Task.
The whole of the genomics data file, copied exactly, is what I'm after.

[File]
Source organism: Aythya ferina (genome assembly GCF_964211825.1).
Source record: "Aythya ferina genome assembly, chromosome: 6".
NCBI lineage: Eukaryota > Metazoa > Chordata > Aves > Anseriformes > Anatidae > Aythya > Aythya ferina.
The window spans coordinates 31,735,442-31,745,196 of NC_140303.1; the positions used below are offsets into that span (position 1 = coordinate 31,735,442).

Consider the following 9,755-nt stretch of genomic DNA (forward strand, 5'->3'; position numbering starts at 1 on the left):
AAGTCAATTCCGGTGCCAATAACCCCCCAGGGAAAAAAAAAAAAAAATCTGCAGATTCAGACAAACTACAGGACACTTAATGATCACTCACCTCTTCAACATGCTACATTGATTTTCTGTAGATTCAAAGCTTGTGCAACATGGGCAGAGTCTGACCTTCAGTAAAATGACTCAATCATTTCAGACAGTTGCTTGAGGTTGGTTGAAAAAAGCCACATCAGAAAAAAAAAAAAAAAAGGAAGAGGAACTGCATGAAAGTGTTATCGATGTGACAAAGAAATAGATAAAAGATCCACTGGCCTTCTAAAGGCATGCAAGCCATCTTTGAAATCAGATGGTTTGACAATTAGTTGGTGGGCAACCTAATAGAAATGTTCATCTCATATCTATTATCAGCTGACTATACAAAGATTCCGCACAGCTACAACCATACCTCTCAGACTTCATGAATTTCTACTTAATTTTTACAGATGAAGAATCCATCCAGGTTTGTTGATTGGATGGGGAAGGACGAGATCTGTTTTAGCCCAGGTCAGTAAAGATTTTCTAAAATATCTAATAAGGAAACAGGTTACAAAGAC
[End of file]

Source organism: Aythya ferina (genome assembly GCF_964211825.1).
Source record: "Aythya ferina genome assembly, chromosome: 6".
NCBI lineage: Eukaryota > Metazoa > Chordata > Aves > Anseriformes > Anatidae > Aythya > Aythya ferina.
The window spans coordinates 31,735,442-31,745,196 of NC_140303.1; the positions used below are offsets into that span (position 1 = coordinate 31,735,442).

Consider the following 9,755-nt stretch of genomic DNA (forward strand, 5'->3'; position numbering starts at 1 on the left):
AAGTCAATTCCGGTGCCAATAACCCCCCAGGGAAAAAAAAAAAAAAATCTGCAGATTCAGACAAACTACAGGACACTTAATGATCACTCACCTCTTCAACATGCTACATTGATTTTCTGTAGATTCAAAGCTTGTGCAACATGGGCAGAGTCTGACCTTCAGTAAAATGACTCAATCATTTCAGACAGTTGCTTGAGGTTGGTTGAAAAAAGCCACATCAGAAAAAAAAAAAAAAAAGGAAGAGGAACTGCATGAAAGTGTTATCGATGTGACAAAGAAATAGATAAAAGATCCACTGGCCTTCTAAAGGCATGCAAGCCATCTTTGAAATCAGATGGTTTGACAATTAGTTGGTGGGCAACCTAATAGAAATGTTCATCTCATATCTATTATCAGCTGACTATACAAAGATTCCGCACAGCTACAACCATACCTCTCAGACTTCATGAATTTCTACTTAATTTTTACAGATGAAGAATCCATCCAGGTTTGTTGATTGGATGGGGAAGGACGAGATCTGTTTTAGCCCAGGTCAGTAAAGATTTTCTAAAATATCTAATAAGGAAACAGGTTACAAAGAC